High temperatures and drought conditions are combining to boost fire risks in much of the country, including Southern California.
That makes it more important than ever to ensure that your fire insurance is adequate.
Home values and construction costs have risen significantly in recent years, and that means homeowners who haven't updated their insurance policies could have grossly inadequate coverage. Others simply underestimate the cost of rebuilding. And some misunderstand the terms of their policies, realizing too late that they're not covered for a significant loss.
"One of the things we discovered in the 2003 San Diego fire was how many people were underinsured," said Larry Arnold, a partner at the Newport Beach law firm of Cummins & White. "What so many people don't realize is how dramatically the cost of rebuilding rises when an entire neighborhood goes up. What might normally cost $100 or $200 a square foot to rebuild could cost $300 because there just aren't enough contractors to go around."
Worse yet, where homeowners were once protected from inadequate coverage with so-called "guaranteed replacement cost" policies that promised to replace a home regardless of the price, this type of coverage has gone the way of the full-service gas station in recent years, said Candysse Miller, spokeswoman for the Insurance Information Network in Los Angeles. There are a few such policies around, but they're hard to find and expensive.
Now, most policies cap their coverage -- even on "extended replacement" policies -- to a percentage of the structural limits. In other words, a policy that promises $100,000 in structural coverage may pay as much as $125,000 or $150,000, but not more.
If the house can't be rebuilt for less than the policy limit, the homeowner will have to come up with the remaining amount.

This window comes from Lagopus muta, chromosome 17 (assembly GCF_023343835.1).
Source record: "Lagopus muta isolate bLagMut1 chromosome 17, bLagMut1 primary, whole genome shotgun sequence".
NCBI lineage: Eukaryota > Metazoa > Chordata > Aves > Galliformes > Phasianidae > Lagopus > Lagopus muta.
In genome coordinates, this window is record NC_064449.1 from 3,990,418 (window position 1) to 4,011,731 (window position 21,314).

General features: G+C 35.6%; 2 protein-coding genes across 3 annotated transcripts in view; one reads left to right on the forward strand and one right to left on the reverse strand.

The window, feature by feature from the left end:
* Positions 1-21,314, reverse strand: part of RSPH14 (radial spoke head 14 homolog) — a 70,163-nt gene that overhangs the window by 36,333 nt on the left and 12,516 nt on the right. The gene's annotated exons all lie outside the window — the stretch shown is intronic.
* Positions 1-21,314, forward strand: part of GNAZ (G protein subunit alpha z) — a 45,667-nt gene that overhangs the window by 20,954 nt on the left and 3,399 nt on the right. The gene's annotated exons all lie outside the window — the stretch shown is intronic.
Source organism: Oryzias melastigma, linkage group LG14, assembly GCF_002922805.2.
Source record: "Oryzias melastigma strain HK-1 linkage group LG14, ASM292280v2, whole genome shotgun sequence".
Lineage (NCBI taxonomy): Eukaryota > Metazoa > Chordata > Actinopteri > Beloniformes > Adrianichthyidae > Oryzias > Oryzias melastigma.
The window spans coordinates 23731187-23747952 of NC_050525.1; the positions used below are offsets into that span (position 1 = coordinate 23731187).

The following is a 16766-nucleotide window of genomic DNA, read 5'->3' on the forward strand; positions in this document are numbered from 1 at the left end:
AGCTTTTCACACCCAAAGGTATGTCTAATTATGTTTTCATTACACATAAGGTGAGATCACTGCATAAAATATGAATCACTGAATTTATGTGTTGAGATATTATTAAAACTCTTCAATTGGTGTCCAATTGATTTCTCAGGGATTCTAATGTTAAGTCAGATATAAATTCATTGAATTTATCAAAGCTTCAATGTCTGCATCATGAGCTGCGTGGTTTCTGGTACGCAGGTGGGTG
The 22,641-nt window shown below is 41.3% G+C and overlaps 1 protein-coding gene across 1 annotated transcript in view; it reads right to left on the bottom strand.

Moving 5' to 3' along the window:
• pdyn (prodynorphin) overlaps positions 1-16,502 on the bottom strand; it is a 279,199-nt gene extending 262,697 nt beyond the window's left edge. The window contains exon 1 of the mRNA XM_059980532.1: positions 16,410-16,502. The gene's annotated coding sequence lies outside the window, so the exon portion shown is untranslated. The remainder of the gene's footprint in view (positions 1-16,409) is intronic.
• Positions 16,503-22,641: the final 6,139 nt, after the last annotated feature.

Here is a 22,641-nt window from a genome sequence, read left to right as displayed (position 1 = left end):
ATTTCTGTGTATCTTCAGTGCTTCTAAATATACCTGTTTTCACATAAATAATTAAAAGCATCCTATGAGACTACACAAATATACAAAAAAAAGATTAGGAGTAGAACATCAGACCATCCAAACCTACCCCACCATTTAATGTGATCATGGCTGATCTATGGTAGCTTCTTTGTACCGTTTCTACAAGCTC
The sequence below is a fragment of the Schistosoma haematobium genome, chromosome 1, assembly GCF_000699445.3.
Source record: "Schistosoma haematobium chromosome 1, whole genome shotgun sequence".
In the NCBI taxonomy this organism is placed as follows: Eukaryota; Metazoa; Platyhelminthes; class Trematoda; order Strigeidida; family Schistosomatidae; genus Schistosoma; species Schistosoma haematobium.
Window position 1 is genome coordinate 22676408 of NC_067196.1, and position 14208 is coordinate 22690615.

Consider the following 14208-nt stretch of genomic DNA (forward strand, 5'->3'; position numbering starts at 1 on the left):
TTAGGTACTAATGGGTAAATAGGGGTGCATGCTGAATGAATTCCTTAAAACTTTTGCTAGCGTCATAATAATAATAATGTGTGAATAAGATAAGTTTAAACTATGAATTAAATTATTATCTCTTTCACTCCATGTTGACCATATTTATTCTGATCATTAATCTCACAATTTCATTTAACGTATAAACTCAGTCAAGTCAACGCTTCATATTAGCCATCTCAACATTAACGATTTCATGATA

"If you have renovated a kitchen or bathroom, the question you have to ask yourself is did you call your insurance agent to see whether this changed the cost of rebuilding," Miller said. "If not, you may have to forget those granite countertops and rebuild with Formica."
Moreover, most policies limit coverage for contents to a percentage of the structural coverage. So, if the structural limits are inadequate, it's possible that the contents limits are too.
Miller suggests that homeowners review their policies once annually. Here are key things to look for.
The "dwelling" limit on the policy -- theoretically the maximum amount the insurer would pay if the house was destroyed in a covered calamity -- should amount to at least $100 to $200 in coverage for each square foot in your home, experts said.
In other words, adequate coverage for a 2,000-square-foot home would range between $200,000 and $400,000. Homeowners who have wood (rather than composition) cabinets, granite countertops, or custom tile or carpets should estimate on the high end of that scale.
If you bought replacement cost coverage, make sure you know what that means. In most cases, Miller said, that means the insurer will pay 25% to 50% more than the structural limit. If you can't find the details in your policy, ask your agent to point them out. In today's market, "replacement cost" rarely means full replacement costs -- it has limits, and they're noted in your policy.
If your home is more than 20 years old, it's important to know whether your policy will pay to upgrade to today's building code standards, Arnold said. That's because policies typically pay to replace your structure precisely as it was before. If building standards have tightened, requiring more structural reinforcement, automatic sprinklers or other costly upgrades, the homeowner could be on the hook for a significant amount of the bill. If you have an older home but no "building code" coverage, add it, Arnold suggests.
Detached structures on your property may not be covered if you use them for business purposes. For example, if you rent out your guest house or have a detached garage or office that you use for business, you'll need to check your policy carefully to ensure that they are covered.
You can buy riders to get these structures covered -- or get more coverage if your limits are inadequate -- at a fairly nominal cost.
The standard policy pays 50% to 75% of the dwelling limit to reimburse homeowners for the furniture, clothing and other personal items that they lost in a disaster. The catch is that the policyholder has to establish what they lost and what it costs to replace.
For that, you need a home inventory, Arnold said. "Most people remember the big stuff, like the television and the DVD player, but do you know how many CDs or DVDs you have? Do you know how many shirts you have in the closet? You're never going to remember all the utensils you have in a kitchen drawer, but it's really expensive to replace them."